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The Celebration Begins Here

American Woodworker's tenth-anniversary issue

Please join us while we pop a few corks in celebration. With this issue, American Woodworker marks its tenth year of publication. It's hard to believe, but we've produced 68 issues since our first one in 1988.

Back then, AW was an oversize, black and white magazine with only 20,000 readers. Some of you may remember those early issues. AW's come a long way since then, but before I leap into w the present, let me tell | you the little-known ™ talc about how the magazine got its start.

Before 1988, AW was an obscure quarterly published by Jim and Mary Jennings—a husband and wife team working out of the back room of their trophy shop in a suburban Nashville mini-mall. Jirn worked as editor and Mary sold ads when the trophy business got slow. Woodworkers wrote the articles, a moonlighting English teacher did the copy editing. The design work and layouts were handled by a woman down at the local type shop. Scat-of-thc-pants magazine making—Southern style.

Then Rodale Press bought AW in 1988 and hired me as the editor. After putting out the first issue with a full-time staff of one (and swearing I d never do a solo act again), I started building the tremendous team of talent that makes American Woodworker the great magazine it is today.

We've now expanded beyond the magazine to make American Woodworker a multimedia publisher of woodworking information. The magazine is the flagship, of course— the number-one magazine for serious woodworking enthusiasts like you.

But print is only part of the plan.

American Woodworker has always been the leader in exploring new opportunities. AW was the first woodworking magazine to set up a woodworking site in cybcrspacc—wc launched AMERICAN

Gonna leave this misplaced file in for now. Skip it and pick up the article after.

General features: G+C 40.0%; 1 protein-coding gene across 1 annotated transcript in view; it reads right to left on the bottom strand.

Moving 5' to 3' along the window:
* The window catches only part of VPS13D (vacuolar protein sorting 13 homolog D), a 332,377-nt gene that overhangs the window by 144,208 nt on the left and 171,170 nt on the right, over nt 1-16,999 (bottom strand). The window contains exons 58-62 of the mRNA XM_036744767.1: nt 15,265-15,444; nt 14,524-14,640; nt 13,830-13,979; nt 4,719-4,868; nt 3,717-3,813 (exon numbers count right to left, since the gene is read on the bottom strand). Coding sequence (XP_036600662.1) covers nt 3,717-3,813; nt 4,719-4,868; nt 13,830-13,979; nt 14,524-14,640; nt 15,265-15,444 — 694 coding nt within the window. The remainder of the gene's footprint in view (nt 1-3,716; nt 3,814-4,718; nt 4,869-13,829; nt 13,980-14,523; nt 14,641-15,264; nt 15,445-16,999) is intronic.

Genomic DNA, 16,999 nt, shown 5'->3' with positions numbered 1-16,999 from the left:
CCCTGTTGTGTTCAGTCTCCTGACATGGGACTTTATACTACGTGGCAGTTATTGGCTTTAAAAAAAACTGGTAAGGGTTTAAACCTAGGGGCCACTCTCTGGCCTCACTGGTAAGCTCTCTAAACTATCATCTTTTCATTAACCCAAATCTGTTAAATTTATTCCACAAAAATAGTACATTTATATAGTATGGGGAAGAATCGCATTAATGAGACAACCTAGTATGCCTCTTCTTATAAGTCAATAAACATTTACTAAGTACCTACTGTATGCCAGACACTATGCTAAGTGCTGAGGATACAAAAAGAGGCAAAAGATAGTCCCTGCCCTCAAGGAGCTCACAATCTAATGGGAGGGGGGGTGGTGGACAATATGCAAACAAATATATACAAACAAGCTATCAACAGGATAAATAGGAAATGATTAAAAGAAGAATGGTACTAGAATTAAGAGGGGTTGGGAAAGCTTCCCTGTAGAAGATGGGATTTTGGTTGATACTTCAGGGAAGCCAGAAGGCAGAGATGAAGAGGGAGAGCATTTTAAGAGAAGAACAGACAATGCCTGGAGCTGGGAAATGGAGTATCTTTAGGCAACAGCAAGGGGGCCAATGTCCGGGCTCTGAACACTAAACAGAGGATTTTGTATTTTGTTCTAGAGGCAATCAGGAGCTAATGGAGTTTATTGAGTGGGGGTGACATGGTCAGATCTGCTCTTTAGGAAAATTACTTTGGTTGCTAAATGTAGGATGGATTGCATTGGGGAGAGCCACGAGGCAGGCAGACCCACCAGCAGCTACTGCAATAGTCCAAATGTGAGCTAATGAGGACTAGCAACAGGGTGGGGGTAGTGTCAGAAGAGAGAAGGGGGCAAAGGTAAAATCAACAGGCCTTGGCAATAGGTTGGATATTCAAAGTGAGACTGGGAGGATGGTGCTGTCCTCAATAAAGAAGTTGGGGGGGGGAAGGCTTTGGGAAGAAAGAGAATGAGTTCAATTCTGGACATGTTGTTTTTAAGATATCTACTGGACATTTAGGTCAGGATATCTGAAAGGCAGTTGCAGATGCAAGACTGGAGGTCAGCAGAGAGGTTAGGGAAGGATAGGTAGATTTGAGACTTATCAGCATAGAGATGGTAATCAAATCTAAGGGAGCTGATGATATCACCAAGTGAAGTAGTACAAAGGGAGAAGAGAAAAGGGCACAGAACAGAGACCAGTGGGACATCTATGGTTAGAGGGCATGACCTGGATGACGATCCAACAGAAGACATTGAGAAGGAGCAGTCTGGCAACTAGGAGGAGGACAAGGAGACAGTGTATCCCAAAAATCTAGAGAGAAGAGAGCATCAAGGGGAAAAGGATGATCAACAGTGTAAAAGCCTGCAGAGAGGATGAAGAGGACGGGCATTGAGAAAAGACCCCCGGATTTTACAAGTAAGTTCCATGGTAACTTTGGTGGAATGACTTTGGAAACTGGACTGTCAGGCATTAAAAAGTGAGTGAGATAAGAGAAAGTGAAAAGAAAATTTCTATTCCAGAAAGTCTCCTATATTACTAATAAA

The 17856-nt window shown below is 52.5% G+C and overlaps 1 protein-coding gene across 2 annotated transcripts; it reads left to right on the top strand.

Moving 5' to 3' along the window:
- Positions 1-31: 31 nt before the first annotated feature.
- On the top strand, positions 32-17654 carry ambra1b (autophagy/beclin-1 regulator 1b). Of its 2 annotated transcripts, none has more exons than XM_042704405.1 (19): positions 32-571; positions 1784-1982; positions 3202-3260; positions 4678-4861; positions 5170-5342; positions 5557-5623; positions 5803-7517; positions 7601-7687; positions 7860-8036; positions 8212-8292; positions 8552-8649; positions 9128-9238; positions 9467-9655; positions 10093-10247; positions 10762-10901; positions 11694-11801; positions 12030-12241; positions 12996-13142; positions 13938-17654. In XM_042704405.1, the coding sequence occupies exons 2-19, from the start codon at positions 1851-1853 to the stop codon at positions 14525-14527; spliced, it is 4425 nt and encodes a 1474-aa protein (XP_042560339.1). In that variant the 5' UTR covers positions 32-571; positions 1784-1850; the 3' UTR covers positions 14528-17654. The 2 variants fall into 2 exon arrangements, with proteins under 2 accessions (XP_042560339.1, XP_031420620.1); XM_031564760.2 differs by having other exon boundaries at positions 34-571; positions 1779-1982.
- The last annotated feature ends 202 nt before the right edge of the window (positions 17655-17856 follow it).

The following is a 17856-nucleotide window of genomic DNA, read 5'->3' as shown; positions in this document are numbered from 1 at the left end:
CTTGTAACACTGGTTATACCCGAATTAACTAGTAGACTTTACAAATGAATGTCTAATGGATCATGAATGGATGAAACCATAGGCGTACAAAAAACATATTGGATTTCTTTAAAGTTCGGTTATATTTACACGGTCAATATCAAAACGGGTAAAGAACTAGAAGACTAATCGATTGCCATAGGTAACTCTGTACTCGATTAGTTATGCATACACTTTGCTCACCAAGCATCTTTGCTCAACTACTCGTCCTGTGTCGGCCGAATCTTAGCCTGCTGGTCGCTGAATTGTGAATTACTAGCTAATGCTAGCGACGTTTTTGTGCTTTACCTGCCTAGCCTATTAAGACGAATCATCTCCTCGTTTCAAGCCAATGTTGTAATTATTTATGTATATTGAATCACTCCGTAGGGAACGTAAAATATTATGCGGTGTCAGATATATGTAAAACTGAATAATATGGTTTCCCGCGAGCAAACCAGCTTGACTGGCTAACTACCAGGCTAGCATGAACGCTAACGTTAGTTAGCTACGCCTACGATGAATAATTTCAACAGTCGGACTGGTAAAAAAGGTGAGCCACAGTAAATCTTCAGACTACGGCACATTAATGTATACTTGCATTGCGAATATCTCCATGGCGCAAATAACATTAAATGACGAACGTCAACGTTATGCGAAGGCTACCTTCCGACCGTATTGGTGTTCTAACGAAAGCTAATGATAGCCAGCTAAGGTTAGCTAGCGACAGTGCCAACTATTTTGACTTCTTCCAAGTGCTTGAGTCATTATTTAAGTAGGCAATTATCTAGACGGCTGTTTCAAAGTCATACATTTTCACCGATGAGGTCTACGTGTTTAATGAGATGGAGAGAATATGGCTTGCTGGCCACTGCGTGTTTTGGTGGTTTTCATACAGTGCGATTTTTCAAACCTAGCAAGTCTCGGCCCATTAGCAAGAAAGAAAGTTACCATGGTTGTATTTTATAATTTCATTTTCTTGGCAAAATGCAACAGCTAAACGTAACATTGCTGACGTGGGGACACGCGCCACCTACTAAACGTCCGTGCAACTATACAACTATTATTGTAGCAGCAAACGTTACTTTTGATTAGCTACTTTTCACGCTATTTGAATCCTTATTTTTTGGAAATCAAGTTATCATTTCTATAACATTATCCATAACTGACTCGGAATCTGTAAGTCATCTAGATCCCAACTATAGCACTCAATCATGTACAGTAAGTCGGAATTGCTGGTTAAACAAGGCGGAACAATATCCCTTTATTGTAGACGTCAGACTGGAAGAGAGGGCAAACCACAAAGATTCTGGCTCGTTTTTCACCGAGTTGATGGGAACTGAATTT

Woodworker Online on AOL in December 1994. Wc still maintain this site, but this year we've added a Web site at http://www.americanwoodworker •com so we can serve even more woodworkers with fast, interactive woodworking info online. If you haven't checked out online woodworking vet, you don't know what you're missing! Computers can do some cool things that a magazines can't. And American ^ Woodworker was the first U.S. magazine to introduce its own woodworking show. The first american Woodworker Show™—the exposition that brings the pages of the magazine to life—took place in Fort Washington, PA (suburban Philadelphia) back in 1995. We were so bowled over by the positive feedback from that show, wc now put on three shows a year: one in California, one in Pennsylvania, and another in xVIichigan (see page 103 for 1998-99 dates and locations). The American Woodworker Show'* is a great opportunity for woodworkers to get together, pick up some good deals, learn a few things, and have one heck of a good time.

Who knows what the next ten years will bring. Interactive american Woodworker TV? Nuclear-powered robot laser saws that can be programmed from a computer? Who knows what woodworking will be like in 2008. Technology is changing so quickly that it's difficult to keep pace. There's one thing you can always count on, though. As new technologies create new possibilities, american Woodworker will be there first— trying out new and better ways of bringing you great woodworking information that will help you to bccomc a better craftsman.

David Sloan Editor & publisher

American woodworker

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